TDD Katas / Exercises: Soundex (4 / 5+)

by Jeff Langr

May 15, 2019

hober; License

The 4th in series of blog posts in which I describe TDD katas & exercises that I’ve used for training purposes.


Soundex is a known algorithm for encoding last names into a 4-character string. The goal is to encode similar-sounding names to the same representation, so that searches with slightly misspelled names will still find appropriate matches. Langer, Langre, Langr, and Lungrub, for example, all end up encoded in Soundex as L526.

The rules for Soundex encoding come straight from Wikipedia:

  • Retain the first letter of the name and drop all other occurrences of a, e, i, o, u, y, h, w.

  • Replace consonants with digits as follows (after the first letter): * {: .outer} b, f, p, v → 1

    • c, g, j, k, q, s, x, z → 2

    • d, t → 3

    • l → 4

    • m, n → 5

    • r → 6

  • If two or more letters with the same number are adjacent in the original name (before step 1), only retain the first letter; also two letters with the same number separated by ‘h’ or ‘w’ are coded as a single number, whereas such letters separated by a vowel are coded twice. This rule also applies to the first letter.

  • If you have too few letters in your word that you can’t assign three numbers, append with zeros until there are three numbers. If you have more than 3 letters, just retain the first 3 numbers.

Three of the rules (the first, second, and fourth) are straightforward and likely represent the first set of rules tackled. A first positive test could be as simple as ensuring that ‘A’ encodes to ‘A000’.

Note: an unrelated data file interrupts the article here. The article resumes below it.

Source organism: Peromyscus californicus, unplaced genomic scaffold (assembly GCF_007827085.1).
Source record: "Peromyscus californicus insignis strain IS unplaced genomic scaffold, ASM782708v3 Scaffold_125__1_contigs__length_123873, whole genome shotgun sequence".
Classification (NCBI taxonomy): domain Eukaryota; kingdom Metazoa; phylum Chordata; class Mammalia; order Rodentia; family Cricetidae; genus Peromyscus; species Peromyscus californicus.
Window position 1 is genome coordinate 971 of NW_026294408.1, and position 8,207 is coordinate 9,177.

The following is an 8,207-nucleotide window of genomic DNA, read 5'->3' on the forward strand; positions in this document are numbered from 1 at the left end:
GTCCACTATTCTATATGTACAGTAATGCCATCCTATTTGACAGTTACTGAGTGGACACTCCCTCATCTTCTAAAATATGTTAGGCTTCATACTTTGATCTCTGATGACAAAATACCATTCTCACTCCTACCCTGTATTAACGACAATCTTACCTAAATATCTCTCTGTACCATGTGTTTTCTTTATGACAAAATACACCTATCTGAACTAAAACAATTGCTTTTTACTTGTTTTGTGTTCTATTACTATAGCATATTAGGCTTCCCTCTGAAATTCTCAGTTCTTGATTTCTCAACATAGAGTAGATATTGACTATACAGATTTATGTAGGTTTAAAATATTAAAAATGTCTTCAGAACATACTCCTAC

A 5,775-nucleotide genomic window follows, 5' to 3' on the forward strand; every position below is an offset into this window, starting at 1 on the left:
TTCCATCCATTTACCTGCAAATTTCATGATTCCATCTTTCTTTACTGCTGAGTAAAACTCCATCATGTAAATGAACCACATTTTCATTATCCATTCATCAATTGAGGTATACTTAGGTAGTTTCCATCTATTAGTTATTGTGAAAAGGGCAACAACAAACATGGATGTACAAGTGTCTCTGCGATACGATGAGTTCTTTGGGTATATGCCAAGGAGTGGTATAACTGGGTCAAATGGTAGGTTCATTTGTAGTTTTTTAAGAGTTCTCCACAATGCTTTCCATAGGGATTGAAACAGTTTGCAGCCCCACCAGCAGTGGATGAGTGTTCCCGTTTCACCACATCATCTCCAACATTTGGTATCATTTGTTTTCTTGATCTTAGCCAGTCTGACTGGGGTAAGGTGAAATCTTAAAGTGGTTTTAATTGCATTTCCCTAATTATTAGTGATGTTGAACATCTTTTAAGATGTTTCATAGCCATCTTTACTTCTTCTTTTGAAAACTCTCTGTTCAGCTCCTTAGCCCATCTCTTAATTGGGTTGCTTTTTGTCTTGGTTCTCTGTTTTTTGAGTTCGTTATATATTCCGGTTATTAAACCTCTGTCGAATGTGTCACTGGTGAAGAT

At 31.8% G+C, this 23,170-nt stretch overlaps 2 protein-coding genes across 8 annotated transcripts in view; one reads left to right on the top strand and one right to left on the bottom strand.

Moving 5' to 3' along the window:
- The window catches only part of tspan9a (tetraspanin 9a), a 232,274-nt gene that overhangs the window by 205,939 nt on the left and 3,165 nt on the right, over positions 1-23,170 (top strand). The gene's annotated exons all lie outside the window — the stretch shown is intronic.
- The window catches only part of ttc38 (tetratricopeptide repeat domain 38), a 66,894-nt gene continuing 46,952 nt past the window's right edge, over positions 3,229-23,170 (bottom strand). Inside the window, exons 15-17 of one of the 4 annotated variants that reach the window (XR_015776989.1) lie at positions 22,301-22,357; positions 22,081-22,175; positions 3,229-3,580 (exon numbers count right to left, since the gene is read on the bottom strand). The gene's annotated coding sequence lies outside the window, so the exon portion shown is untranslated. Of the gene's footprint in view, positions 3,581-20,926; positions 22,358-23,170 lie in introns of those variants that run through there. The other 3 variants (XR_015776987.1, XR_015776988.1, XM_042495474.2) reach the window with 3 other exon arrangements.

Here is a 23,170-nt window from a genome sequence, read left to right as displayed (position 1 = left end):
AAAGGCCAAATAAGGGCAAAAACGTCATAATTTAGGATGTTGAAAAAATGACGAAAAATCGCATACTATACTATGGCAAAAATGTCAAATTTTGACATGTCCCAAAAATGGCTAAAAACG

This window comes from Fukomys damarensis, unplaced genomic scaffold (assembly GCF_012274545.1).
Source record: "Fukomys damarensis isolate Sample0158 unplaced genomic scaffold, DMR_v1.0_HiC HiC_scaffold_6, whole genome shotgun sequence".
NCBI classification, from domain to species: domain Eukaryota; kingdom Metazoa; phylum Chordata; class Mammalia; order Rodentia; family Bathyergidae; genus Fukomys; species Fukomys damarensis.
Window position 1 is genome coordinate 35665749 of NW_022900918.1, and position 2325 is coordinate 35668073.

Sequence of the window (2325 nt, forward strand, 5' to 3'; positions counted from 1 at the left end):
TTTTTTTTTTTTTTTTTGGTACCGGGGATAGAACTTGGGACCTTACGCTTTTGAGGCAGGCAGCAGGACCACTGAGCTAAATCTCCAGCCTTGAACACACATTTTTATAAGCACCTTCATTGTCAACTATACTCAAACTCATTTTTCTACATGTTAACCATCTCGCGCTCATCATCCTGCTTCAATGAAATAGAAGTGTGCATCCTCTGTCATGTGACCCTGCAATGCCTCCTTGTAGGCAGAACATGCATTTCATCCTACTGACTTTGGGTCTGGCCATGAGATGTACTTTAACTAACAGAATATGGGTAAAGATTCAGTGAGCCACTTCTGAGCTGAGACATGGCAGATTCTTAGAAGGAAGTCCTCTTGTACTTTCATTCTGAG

I take no credit for the third rule–I copied that glorious real-world prose verbatim from Wikipedia. Good luck with understanding it: I’ve run through the exercise several times, and each time I still am a little uncertain about just what it’s saying.

As a result of its good potential for confusion (the implementation can get just a little tricky too), I decided to abandon Soundex for use as a day-one TDD exercise. I’d rather students focus on things that don’t distract much from the TDD learning due to their complexity.

I do think Soundex remains a nice kata that demands a decent amount of “real” thinking.

The exercise is closed, in that the set of four rules above represent the complete functionality for the Soundex algorithm. There are no (non-contrived) ways to extend the exercise. However, there are variants to Soundex, including something known as Metaphone. One simple variant, “Reverse Soundex,” involves prefixing the last letter of the name rather than the first. For purposes of a slightly more interesting exercise, then, you could introduce a new requirement to allow for changing the algorithm based on some configuration value.

Duration: 30-45 minutes

Core themes:

  • Incremental growth of a solution

  • Translating requirements into a test list

  • Test-driving something “real”

  • Getting green on read: Adding tests for confidence?

I used the Soundex exercise for a number of training sessions. For the book Modern C++ With Test-Driven Development, I used Soundex as the introductory lesson for teaching the fundamentals of test-driven development. I also later included a chapter that demonstrated use of the transformation priority premise as applied to the derivation of Soundex.

** For pairing TDD novices. Impacts to duration can include:

  • Whether it’s their first TDD exercise or a subsequent one

  • General level of programming proficiency

  • Programming language used

  • Exercise learning mode: pairing, mobbing, or solo?

Pingback: TDD Katas / Exercises: Stock Portfolio (1 / 5+)

Pingback: TDD Katas / Exercises: Multimap (2 / 5+)

Pingback: TDD Katas / Exercises: Name Normalizer (3 / 5+)

Pingback: DD Katas / Exercises: Soundex (4 / 5+)

Pingback: TDD Katas / Exercises: Risk Card Sets (5 / 5+)

Share your comment

Jeff Langr

About the Author

Jeff Langr has been building software for 40 years and writing about it heavily for 20. You can find out more about Jeff, learn from the many helpful articles and books he's written, or read one of his 1000+ combined blog (including Agile in a Flash) and public posts.